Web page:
I have been Heidi since I was about a year and a half. At that time, we were stationed in Ft. Devon, Boston, and my grandmother, Ruth Barrett Haley, had come to live with us in our very small army quarters. She must have been surprised to learn that her daughter was now calling herself Louise, not Sally, as she had been known her whole life. My mother’s maiden name was Sarah Louise Haley: Sarah after her maternal grandmother, Sarah Ann Hemming from England; and Louise, after Louise Duplesis Haley, her paternal grandmother from Maine. But my mother had never liked being called Sally, so as soon as she got married and moved out of the house, she began calling herself Louise. Did changing her name upset my grandmother? I’m pretty sure it did because, perhaps in retaliation or revenge, she was the one who changed mine. But first, more confusion about my name.

Because my mother was Louise No Longer Sally, and my first name was Louise, my parents called me by my middle name, Hayat, after my Turkish grandmother, Hayati. Apparently, my grandmother, Ruth, had problems pronouncing Hayat. I can hear her placing the accent on the first syllable instead of the second, like most everyone does; think hotel chain. (In letters, she refers to my father as Efrem, not Ekrem.) So given that I loved to sing, pick flowers, and had blond-white hair, her inspiration for my new name was none other than Shirley Temple in her starring role as Heidi, something closer to (and better than) Hayat. No one in my family disputes this story, and I have been Heidi ever since. Most of the time.

My Turkish family uses my Turkish name, Hayat, but Heidi and Louise are what I go by for the most part. My father loved to call me Heidibelle; my Italian friends called me “Haidee” for the entire four years we lived in Vicenza and to this day. To my parents’ friends, I was always known as Heidi. In high school, I was Louise and Weegun, and at Chatham College (I got on the waiting list at Bryn Mawr but decided not to go) I was Lou, or Electric Lou. Professionally, in my former career as a nonprofit executive, and as a writer, always Louise, meaning there are still multiple worlds who call me something else, not to mention what I am called by my sons and husband. They would never call me Heidi, except when teasing me, and then I threaten to leave them.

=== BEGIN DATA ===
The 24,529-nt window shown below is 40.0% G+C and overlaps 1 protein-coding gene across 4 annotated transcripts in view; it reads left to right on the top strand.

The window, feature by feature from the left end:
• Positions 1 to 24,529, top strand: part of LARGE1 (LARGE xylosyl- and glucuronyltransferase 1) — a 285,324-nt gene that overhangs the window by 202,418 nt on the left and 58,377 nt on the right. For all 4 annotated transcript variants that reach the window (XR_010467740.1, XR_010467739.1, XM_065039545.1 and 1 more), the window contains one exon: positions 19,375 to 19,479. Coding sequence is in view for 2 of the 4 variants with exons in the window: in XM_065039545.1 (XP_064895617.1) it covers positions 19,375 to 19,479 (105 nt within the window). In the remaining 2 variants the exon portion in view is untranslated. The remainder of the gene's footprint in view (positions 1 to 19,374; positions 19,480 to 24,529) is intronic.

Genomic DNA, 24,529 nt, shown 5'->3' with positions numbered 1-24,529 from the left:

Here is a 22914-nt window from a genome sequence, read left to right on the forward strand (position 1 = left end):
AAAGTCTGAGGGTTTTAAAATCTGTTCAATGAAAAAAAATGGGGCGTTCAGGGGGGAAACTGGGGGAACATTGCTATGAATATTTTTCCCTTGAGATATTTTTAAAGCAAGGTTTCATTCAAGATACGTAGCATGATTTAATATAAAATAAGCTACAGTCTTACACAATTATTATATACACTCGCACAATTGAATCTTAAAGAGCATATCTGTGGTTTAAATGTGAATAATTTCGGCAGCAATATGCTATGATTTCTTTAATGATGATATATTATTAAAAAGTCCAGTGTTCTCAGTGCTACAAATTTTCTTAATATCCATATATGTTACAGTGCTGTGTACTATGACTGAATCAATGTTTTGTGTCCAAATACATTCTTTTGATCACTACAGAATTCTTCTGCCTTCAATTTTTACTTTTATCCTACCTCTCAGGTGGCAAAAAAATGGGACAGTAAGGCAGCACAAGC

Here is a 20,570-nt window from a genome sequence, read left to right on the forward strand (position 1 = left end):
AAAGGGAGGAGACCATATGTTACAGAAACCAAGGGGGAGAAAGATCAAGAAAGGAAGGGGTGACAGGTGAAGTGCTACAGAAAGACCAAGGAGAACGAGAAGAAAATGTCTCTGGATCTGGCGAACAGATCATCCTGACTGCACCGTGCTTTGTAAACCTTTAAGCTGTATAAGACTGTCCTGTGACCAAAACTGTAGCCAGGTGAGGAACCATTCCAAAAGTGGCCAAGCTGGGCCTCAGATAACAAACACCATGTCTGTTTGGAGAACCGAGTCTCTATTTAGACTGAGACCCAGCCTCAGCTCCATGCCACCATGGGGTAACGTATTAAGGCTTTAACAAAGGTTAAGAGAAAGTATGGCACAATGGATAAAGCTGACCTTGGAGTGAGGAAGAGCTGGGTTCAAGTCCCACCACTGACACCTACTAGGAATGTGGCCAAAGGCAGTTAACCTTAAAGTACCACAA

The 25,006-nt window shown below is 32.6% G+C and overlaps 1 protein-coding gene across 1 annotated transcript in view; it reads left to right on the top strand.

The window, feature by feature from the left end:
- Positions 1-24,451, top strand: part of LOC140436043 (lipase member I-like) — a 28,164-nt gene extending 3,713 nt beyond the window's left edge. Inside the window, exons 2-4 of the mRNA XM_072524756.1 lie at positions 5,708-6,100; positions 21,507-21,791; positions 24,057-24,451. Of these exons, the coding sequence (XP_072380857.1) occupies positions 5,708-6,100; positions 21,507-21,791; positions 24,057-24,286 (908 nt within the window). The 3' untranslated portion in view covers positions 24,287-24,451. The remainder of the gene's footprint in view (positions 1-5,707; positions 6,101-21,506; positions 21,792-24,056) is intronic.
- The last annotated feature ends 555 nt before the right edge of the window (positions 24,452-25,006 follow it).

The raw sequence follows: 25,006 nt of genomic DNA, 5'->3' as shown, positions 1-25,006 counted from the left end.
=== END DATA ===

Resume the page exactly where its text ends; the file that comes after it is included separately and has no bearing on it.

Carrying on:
Add to the name confusion, one of place. I was born in Turkey, moved to Virginia, Massachusetts, New York, Texas, grew up in Italy, moved back to the US, then Germany for four years, back to the US for two, then Italy again, and finally, landing in Pennsylvania and eventually in Maine where I live now. This is the challenge of the Army Brat, and there are many of us, all with the same identity and relocation scars. None of us can say, in a sentence or less, where we are from and who we are. We belong to the same circus act, picking up our tents and moving from town to town, changing the language we speak, the clothes we wear, what we eat and where we live, from beautiful villas or brick army quarters. For the most part, it is not a life we choose but one chosen for us by well-meaning parents who struggled equally as hard with jobs, caring for us, learning the ropes of new economies, packing furniture, and coping with ever-changing rules, laws, and orders.

In this respect, I am no different from my fellow Army Brats, many of whom keep in touch and are close friends. We go to reunions and talk about the past as a way to find our footing in the present. We say, “that was me then and who I am now.” We tell each other so many different but the same stories about the meaning of, and search for, someplace to call home, how living in multiple countries, moving every four years, makes us swimmers in an ocean with no land in sight.

My first home was Ankara, Turkey. I was born in a house that had belonged to my grandmother Hayati. The house was in need of repairs when my parents moved in, but the neighborhood was beautiful. It was called Bahçelievler, meaning Houses with Gardens. Photos show a small house with a red tile roof and multiple little balconies surrounded by an equally small garden planted with fruit and nut trees, all of which were flowering when I arrived on May 21, 1954.